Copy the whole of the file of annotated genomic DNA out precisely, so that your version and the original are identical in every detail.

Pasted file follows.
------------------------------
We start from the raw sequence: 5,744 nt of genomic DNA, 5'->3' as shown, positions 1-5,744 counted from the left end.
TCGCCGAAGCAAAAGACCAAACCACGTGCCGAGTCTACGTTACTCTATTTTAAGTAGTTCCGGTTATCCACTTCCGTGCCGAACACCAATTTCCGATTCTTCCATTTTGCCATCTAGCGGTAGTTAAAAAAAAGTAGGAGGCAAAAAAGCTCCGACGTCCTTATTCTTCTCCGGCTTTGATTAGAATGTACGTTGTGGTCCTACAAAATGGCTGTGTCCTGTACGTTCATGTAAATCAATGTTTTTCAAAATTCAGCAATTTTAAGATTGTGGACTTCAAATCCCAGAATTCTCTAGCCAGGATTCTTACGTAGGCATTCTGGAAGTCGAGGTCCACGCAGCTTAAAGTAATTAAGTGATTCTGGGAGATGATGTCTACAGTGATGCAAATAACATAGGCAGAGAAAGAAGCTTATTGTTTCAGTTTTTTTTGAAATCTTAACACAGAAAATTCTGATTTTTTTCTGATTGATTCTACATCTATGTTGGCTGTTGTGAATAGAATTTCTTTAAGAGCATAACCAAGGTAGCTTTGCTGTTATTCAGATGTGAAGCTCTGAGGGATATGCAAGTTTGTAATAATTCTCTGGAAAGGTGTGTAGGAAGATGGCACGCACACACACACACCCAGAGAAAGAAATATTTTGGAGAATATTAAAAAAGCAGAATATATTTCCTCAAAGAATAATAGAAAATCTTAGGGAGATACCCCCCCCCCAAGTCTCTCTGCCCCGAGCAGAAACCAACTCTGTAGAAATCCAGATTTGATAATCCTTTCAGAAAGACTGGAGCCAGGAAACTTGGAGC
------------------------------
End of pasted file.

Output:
We start from the raw sequence: 5,744 nt of genomic DNA, 5'->3' as shown, positions 1-5,744 counted from the left end.
TCGCCGAAGCAAAAGACCAAACCACGTGCCGAGTCTACGTTACTCTATTTTAAGTAGTTCCGGTTATCCACTTCCGTGCCGAACACCAATTTCCGATTCTTCCATTTTGCCATCTAGCGGTAGTTAAAAAAAAGTAGGAGGCAAAAAAGCTCCGACGTCCTTATTCTTCTCCGGCTTTGATTAGAATGTACGTTGTGGTCCTACAAAATGGCTGTGTCCTGTACGTTCATGTAAATCAATGTTTTTCAAAATTCAGCAATTTTAAGATTGTGGACTTCAAATCCCAGAATTCTCTAGCCAGGATTCTTACGTAGGCATTCTGGAAGTCGAGGTCCACGCAGCTTAAAGTAATTAAGTGATTCTGGGAGATGATGTCTACAGTGATGCAAATAACATAGGCAGAGAAAGAAGCTTATTGTTTCAGTTTTTTTTGAAATCTTAACACAGAAAATTCTGATTTTTTTCTGATTGATTCTACATCTATGTTGGCTGTTGTGAATAGAATTTCTTTAAGAGCATAACCAAGGTAGCTTTGCTGTTATTCAGATGTGAAGCTCTGAGGGATATGCAAGTTTGTAATAATTCTCTGGAAAGGTGTGTAGGAAGATGGCACGCACACACACACACCCAGAGAAAGAAATATTTTGGAGAATATTAAAAAAGCAGAATATATTTCCTCAAAGAATAATAGAAAATCTTAGGGAGATACCCCCCCCCCAAGTCTCTCTGCCCCGAGCAGAAACCAACTCTGTAGAAATCCAGATTTGATAATCCTTTCAGAAAGACTGGAGCCAGGAAACTTGGAGC